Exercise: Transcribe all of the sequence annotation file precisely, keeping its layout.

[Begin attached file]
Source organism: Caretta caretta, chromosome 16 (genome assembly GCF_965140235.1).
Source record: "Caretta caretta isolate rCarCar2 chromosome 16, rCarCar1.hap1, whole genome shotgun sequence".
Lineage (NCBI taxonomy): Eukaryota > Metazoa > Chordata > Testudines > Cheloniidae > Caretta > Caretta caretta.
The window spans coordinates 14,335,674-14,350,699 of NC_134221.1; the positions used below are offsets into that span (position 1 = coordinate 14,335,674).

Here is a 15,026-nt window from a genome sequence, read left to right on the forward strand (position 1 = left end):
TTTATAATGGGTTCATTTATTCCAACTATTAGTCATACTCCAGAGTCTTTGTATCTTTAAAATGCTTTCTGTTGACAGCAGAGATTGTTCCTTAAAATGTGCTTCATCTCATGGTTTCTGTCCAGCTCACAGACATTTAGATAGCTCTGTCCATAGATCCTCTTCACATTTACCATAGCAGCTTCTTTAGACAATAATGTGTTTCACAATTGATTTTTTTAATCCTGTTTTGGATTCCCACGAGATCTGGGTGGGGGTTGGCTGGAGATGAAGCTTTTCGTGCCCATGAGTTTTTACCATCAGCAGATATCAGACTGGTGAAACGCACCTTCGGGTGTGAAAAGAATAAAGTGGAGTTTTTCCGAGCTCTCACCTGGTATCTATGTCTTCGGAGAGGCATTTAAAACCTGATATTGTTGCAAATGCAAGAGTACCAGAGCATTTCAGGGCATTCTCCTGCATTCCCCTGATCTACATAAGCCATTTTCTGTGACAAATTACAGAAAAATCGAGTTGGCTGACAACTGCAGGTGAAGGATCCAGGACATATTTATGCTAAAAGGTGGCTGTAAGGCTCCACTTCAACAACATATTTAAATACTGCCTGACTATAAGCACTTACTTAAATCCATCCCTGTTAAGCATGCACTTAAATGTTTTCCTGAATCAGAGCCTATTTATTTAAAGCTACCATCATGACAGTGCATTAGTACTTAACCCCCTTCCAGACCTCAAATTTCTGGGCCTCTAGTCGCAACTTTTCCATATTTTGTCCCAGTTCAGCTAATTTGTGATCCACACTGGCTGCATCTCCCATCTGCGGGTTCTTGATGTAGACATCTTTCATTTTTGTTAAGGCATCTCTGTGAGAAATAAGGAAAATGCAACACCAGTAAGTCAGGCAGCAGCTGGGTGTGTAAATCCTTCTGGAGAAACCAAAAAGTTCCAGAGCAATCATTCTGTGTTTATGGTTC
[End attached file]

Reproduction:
Source organism: Caretta caretta, chromosome 16 (genome assembly GCF_965140235.1).
Source record: "Caretta caretta isolate rCarCar2 chromosome 16, rCarCar1.hap1, whole genome shotgun sequence".
Lineage (NCBI taxonomy): Eukaryota > Metazoa > Chordata > Testudines > Cheloniidae > Caretta > Caretta caretta.
The window spans coordinates 14,335,674-14,350,699 of NC_134221.1; the positions used below are offsets into that span (position 1 = coordinate 14,335,674).

Here is a 15,026-nt window from a genome sequence, read left to right on the forward strand (position 1 = left end):
TTTATAATGGGTTCATTTATTCCAACTATTAGTCATACTCCAGAGTCTTTGTATCTTTAAAATGCTTTCTGTTGACAGCAGAGATTGTTCCTTAAAATGTGCTTCATCTCATGGTTTCTGTCCAGCTCACAGACATTTAGATAGCTCTGTCCATAGATCCTCTTCACATTTACCATAGCAGCTTCTTTAGACAATAATGTGTTTCACAATTGATTTTTTTAATCCTGTTTTGGATTCCCACGAGATCTGGGTGGGGGTTGGCTGGAGATGAAGCTTTTCGTGCCCATGAGTTTTTACCATCAGCAGATATCAGACTGGTGAAACGCACCTTCGGGTGTGAAAAGAATAAAGTGGAGTTTTTCCGAGCTCTCACCTGGTATCTATGTCTTCGGAGAGGCATTTAAAACCTGATATTGTTGCAAATGCAAGAGTACCAGAGCATTTCAGGGCATTCTCCTGCATTCCCCTGATCTACATAAGCCATTTTCTGTGACAAATTACAGAAAAATCGAGTTGGCTGACAACTGCAGGTGAAGGATCCAGGACATATTTATGCTAAAAGGTGGCTGTAAGGCTCCACTTCAACAACATATTTAAATACTGCCTGACTATAAGCACTTACTTAAATCCATCCCTGTTAAGCATGCACTTAAATGTTTTCCTGAATCAGAGCCTATTTATTTAAAGCTACCATCATGACAGTGCATTAGTACTTAACCCCCTTCCAGACCTCAAATTTCTGGGCCTCTAGTCGCAACTTTTCCATATTTTGTCCCAGTTCAGCTAATTTGTGATCCACACTGGCTGCATCTCCCATCTGCGGGTTCTTGATGTAGACATCTTTCATTTTTGTTAAGGCATCTCTGTGAGAAATAAGGAAAATGCAACACCAGTAAGTCAGGCAGCAGCTGGGTGTGTAAATCCTTCTGGAGAAACCAAAAAGTTCCAGAGCAATCATTCTGTGTTTATGGTTC